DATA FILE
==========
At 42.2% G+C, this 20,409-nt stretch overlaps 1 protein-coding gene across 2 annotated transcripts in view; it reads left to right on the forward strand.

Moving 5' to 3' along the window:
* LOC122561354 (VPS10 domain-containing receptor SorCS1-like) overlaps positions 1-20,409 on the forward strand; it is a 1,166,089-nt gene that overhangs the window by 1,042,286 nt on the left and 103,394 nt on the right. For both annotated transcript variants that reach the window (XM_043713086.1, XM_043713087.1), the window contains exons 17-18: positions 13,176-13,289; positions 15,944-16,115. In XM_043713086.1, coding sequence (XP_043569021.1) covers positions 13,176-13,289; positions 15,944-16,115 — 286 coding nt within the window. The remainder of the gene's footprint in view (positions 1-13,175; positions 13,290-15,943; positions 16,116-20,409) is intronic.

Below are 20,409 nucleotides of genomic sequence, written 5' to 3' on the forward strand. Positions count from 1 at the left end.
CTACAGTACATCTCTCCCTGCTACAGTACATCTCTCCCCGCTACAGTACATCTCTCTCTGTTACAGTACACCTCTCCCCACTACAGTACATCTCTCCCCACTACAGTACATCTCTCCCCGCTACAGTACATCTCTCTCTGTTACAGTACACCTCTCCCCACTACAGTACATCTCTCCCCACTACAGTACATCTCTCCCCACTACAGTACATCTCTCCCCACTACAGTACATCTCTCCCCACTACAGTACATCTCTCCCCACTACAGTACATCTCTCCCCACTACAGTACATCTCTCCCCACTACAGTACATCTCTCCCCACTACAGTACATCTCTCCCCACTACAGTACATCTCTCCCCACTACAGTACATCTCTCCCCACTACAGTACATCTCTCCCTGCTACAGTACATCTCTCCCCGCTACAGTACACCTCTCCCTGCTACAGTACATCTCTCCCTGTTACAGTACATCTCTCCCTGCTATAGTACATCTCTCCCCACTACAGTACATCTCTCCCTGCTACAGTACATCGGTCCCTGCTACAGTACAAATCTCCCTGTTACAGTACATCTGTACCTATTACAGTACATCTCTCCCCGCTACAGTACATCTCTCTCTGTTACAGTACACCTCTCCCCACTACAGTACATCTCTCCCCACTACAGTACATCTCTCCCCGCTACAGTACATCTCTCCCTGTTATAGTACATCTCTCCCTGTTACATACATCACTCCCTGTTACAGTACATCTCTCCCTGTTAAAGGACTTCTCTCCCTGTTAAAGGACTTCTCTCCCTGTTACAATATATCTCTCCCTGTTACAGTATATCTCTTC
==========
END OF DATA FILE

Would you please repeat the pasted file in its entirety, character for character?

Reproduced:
At 42.2% G+C, this 20,409-nt stretch overlaps 1 protein-coding gene across 2 annotated transcripts in view; it reads left to right on the forward strand.

Moving 5' to 3' along the window:
* LOC122561354 (VPS10 domain-containing receptor SorCS1-like) overlaps positions 1-20,409 on the forward strand; it is a 1,166,089-nt gene that overhangs the window by 1,042,286 nt on the left and 103,394 nt on the right. For both annotated transcript variants that reach the window (XM_043713086.1, XM_043713087.1), the window contains exons 17-18: positions 13,176-13,289; positions 15,944-16,115. In XM_043713086.1, coding sequence (XP_043569021.1) covers positions 13,176-13,289; positions 15,944-16,115 — 286 coding nt within the window. The remainder of the gene's footprint in view (positions 1-13,175; positions 13,290-15,943; positions 16,116-20,409) is intronic.

Below are 20,409 nucleotides of genomic sequence, written 5' to 3' on the forward strand. Positions count from 1 at the left end.
CTACAGTACATCTCTCCCTGCTACAGTACATCTCTCCCCGCTACAGTACATCTCTCTCTGTTACAGTACACCTCTCCCCACTACAGTACATCTCTCCCCACTACAGTACATCTCTCCCCGCTACAGTACATCTCTCTCTGTTACAGTACACCTCTCCCCACTACAGTACATCTCTCCCCACTACAGTACATCTCTCCCCACTACAGTACATCTCTCCCCACTACAGTACATCTCTCCCCACTACAGTACATCTCTCCCCACTACAGTACATCTCTCCCCACTACAGTACATCTCTCCCCACTACAGTACATCTCTCCCCACTACAGTACATCTCTCCCCACTACAGTACATCTCTCCCCACTACAGTACATCTCTCCCCACTACAGTACATCTCTCCCTGCTACAGTACATCTCTCCCCGCTACAGTACACCTCTCCCTGCTACAGTACATCTCTCCCTGTTACAGTACATCTCTCCCTGCTATAGTACATCTCTCCCCACTACAGTACATCTCTCCCTGCTACAGTACATCGGTCCCTGCTACAGTACAAATCTCCCTGTTACAGTACATCTGTACCTATTACAGTACATCTCTCCCCGCTACAGTACATCTCTCTCTGTTACAGTACACCTCTCCCCACTACAGTACATCTCTCCCCACTACAGTACATCTCTCCCCGCTACAGTACATCTCTCCCTGTTATAGTACATCTCTCCCTGTTACATACATCACTCCCTGTTACAGTACATCTCTCCCTGTTAAAGGACTTCTCTCCCTGTTAAAGGACTTCTCTCCCTGTTACAATATATCTCTCCCTGTTACAGTATATCTCTTC